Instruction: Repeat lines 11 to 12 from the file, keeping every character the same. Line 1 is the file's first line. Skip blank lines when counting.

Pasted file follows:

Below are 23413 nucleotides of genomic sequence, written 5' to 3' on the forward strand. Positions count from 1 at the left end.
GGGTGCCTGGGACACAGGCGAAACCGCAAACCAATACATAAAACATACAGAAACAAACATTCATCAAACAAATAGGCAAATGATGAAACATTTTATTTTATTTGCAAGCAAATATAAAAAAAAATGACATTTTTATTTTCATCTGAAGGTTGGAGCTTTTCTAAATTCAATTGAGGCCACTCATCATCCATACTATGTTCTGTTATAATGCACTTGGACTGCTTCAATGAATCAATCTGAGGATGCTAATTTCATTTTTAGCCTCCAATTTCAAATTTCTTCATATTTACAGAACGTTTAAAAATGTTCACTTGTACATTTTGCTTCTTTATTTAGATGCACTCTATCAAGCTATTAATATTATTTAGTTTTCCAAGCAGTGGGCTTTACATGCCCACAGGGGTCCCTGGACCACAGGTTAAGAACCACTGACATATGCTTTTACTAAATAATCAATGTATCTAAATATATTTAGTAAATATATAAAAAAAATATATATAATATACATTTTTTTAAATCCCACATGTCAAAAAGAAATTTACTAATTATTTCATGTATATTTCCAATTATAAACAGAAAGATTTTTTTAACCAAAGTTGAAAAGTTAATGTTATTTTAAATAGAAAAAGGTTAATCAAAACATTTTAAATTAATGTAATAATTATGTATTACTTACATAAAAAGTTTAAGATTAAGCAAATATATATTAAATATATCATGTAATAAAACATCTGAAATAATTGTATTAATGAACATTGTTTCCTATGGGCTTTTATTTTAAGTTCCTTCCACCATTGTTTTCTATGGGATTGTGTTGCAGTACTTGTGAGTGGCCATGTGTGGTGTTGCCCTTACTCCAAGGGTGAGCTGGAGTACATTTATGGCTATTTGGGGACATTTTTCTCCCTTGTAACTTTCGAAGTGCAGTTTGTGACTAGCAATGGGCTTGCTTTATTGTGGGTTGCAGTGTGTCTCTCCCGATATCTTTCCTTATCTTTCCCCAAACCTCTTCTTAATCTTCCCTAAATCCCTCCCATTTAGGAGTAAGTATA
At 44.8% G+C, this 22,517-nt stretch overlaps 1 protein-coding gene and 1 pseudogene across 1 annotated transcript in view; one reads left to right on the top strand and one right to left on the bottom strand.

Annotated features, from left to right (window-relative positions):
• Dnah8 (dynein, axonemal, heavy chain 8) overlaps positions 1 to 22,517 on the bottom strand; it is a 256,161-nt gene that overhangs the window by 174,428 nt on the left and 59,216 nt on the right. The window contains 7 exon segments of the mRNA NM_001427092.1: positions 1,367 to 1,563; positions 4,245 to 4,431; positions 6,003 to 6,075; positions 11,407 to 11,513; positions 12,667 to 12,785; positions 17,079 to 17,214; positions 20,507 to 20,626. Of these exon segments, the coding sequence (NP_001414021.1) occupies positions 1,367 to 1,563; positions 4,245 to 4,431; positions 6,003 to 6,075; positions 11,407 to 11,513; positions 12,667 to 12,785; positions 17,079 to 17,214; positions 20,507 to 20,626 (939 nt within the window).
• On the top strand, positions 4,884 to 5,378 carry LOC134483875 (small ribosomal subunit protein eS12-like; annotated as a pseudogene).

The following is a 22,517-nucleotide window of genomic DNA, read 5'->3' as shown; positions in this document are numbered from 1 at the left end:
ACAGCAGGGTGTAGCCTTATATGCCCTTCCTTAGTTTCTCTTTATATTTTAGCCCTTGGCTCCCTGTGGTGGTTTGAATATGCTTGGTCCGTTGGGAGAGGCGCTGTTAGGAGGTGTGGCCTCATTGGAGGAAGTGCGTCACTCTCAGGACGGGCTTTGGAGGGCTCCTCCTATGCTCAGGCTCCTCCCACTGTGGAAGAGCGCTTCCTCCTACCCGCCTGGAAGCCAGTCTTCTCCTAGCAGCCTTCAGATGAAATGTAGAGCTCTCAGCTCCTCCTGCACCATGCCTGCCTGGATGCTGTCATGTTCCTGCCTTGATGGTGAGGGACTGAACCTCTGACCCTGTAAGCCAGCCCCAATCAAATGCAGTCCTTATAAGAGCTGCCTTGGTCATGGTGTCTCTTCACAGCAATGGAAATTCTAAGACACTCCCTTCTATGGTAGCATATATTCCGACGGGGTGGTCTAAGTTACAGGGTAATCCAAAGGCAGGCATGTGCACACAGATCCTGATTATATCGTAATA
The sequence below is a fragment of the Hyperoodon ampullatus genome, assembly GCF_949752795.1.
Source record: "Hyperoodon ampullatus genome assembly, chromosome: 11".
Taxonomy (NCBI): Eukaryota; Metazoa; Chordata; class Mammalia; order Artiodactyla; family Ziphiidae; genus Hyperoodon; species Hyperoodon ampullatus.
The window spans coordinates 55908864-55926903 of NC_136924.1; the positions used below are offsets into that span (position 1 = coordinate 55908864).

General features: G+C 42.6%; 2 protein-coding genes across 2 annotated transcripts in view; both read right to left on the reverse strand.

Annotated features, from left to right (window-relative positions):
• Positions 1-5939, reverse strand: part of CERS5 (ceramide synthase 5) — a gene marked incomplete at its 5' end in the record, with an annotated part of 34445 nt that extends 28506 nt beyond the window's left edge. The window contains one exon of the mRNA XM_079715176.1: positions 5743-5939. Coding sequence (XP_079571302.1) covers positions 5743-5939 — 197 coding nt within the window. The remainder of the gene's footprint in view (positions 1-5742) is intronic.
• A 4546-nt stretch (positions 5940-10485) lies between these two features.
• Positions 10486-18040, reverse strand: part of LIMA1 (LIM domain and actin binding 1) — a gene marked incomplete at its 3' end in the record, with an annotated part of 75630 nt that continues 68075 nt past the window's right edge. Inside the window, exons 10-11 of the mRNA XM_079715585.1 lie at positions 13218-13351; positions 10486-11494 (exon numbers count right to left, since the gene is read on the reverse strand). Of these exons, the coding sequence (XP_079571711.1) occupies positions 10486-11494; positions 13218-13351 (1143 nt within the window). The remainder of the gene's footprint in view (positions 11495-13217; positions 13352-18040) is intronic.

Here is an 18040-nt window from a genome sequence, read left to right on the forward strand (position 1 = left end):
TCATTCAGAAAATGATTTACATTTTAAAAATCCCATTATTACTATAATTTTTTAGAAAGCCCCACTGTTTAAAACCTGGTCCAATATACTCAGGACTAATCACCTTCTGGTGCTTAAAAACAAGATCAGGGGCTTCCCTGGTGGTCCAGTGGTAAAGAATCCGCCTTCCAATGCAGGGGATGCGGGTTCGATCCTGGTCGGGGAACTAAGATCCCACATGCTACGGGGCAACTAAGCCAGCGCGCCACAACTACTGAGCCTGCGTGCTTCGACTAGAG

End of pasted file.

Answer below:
Taxonomy (NCBI): Eukaryota; Metazoa; Chordata; class Mammalia; order Artiodactyla; family Ziphiidae; genus Hyperoodon; species Hyperoodon ampullatus.
The window spans coordinates 55908864-55926903 of NC_136924.1; the positions used below are offsets into that span (position 1 = coordinate 55908864).